Six Facts about Water Damage


When it comes to water damage to a residential or commercial property, there is more than meets the eye.

Here are some water facts and figures as they pertain to the restoration industry:

1. Water is capable of dissolving a variety of different substances. In fact, water is known as the “universal solvent” because it dissolves more substances than any other liquid.

2. A sheet of drywall standing upright with its edge sitting in a ½” of water can wick water up to 6 inches in less than three hours.

3. Mold typically begins to grow in 24 to 48 hours in an untreated moist environment.

4. A good indication of a failing hot water heater is a puddle of water underneath it, indicating a slow leak, or rusted or corroded fittings on the top of the heater. If you don’t investigate the leak ASAP, you may quickly flood your home because water heaters are under a great deal of water pressure.

5. There are three categories of water contamination defined in the restoration industry:

  • Category One – Water from a clean water source with no substantial risk of causing sickness or discomfort. Examples include water from a broken water supply pipe or an overflowing bath tub.
  • Category Two – Water that has a significant degree of chemical, biological, and/or physical contamination. Examples include water from aquariums, dishwasher or clothes washer leaks, and water entering the structure from below grade. Discharged Category One water that sits untreated more for more than 24 hours becomes Category Two.
  • Category Three – Water emanating from a grossly unsanitary source or carrying disease causing agents. Examples include discharges from sewer or septic systems/pipes and flood waters. Discharged Category One water that sits more for more than 48 hours becomes Category Three. Discharged Category Two water that sits more for more than 24 hours becomes Category Three.

6. Controlling pathogenic microorganisms during a restoration project may require the use of chemical agents that act as biocides. The United States Environmental Protection Agency (EPA) has defined three levels of biocidal activity:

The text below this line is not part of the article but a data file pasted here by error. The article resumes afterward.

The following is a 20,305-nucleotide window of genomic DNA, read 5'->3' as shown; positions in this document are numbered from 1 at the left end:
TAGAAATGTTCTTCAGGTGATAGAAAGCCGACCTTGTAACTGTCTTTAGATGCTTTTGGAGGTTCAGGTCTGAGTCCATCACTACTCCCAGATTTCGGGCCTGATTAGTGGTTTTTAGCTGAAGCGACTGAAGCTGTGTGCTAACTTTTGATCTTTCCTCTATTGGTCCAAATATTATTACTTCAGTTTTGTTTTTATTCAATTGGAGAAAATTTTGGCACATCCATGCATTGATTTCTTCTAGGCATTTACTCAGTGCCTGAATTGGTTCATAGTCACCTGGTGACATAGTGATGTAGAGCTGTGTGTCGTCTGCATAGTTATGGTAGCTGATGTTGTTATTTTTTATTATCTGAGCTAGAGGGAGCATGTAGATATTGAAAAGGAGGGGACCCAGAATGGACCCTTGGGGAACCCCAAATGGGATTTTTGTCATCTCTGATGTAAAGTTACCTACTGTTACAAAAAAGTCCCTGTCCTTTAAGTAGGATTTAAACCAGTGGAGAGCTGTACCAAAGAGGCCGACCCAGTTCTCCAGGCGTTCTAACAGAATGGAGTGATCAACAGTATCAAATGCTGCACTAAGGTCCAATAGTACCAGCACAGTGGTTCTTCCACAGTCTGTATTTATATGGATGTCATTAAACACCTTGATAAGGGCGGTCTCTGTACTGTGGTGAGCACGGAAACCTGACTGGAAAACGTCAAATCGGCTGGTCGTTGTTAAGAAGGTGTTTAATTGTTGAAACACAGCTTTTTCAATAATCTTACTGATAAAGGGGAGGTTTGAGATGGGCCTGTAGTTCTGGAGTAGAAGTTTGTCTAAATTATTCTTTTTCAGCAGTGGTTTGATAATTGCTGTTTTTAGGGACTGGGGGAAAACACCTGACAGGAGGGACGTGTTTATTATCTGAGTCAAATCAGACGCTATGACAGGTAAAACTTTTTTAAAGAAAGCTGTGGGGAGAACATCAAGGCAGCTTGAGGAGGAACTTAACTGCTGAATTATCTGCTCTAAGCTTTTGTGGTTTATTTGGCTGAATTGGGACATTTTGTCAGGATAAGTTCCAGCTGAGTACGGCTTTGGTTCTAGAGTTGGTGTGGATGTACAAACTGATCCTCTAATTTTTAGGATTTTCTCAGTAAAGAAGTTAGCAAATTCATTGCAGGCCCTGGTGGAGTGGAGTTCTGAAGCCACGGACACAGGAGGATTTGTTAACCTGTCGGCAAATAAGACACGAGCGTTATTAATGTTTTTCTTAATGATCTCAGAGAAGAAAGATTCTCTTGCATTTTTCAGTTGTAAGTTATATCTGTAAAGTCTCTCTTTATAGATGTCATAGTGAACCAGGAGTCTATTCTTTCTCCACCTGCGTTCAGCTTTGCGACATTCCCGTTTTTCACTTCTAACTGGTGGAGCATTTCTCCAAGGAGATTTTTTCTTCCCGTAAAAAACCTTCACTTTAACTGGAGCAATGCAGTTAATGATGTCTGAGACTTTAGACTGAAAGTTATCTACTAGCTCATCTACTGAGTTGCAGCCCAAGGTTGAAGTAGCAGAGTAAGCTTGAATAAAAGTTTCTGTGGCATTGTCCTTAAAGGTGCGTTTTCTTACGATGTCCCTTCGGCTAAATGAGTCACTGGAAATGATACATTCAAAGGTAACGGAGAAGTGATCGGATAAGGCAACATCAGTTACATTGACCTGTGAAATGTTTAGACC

• Sanitizers – Designed to reduce the number of microorganisms.
  • Disinfectants – Designed to destroy or inhibit the growth of microorganisms but not necessarily their spores.
  • Sterilizer – Designed to destroy all microorganisms (fungi/molds, bacteria, viruses, etc.) and their spores.

Some relevant conversions:
 14 cubic feet of air weighs 1 lb.
 1 gallon of water weighs 8.34 lbs.
 7.48 gallons in a cubic foot.
 1 cubic foot of water weighs 62.4 lbs.

No need to remember all of this scientific stuff, at Massaro Restoration Services we put our expert knowledge to work in getting you quickly back to normal after a water loss disaster.


Article by Franco Tavella, Business Development Executive

April showers bring may flowers… and potential flooding

restoration dehumidifier and air movers

Pictured: air movers and dehumidifiers used to dry areas affected by water damage/flooding

Western PA is at a higher risk for flooding during springtime and summer storms, but it’s important to remember that flooding can occur during any season due to a variety of causes including: [1]

  • Large amounts of rain or snow-melt that overwhelm rivers and lakes
  • Excessive rain or snow-melt cannot be fully absorbed into the ground
  • Waterways are blocked with debris or ice and overflow
  • Water containment systems fail (i.e. levees, dams, or water or sewer systems)

While the impact of flooding can vary, just two inches of floodwater indoors can cause approximately $10,000 worth of damage to a 1,000 square foot home. [2]

In addition to property damage, flooding can put your safety at risk. The first step to preparing for the potential of flooding is to know your risk. To check the flood risk in your area, learn about flood safety/evacuation, and create a plan, use the Federal Emergency Management Agency’s (FEMA) website.

Some general tips for protecting your home or office from flood damage are: [1]

  • Consider purchasing flood insurance
  • Elevate heating systems, water heater, and electric panel if their location is prone to flooding
  • Install “check valves” in sewer lines to prevent floodwater from backing up into your drains
  • Waterproof your basement
  • Install sump pumps with battery backup
  • Keep gutters and drains free of debris

Do you know the flood risk of your home, office, and other areas where you spend your time?





Article by Jennifer McGee, Marketing Coordinator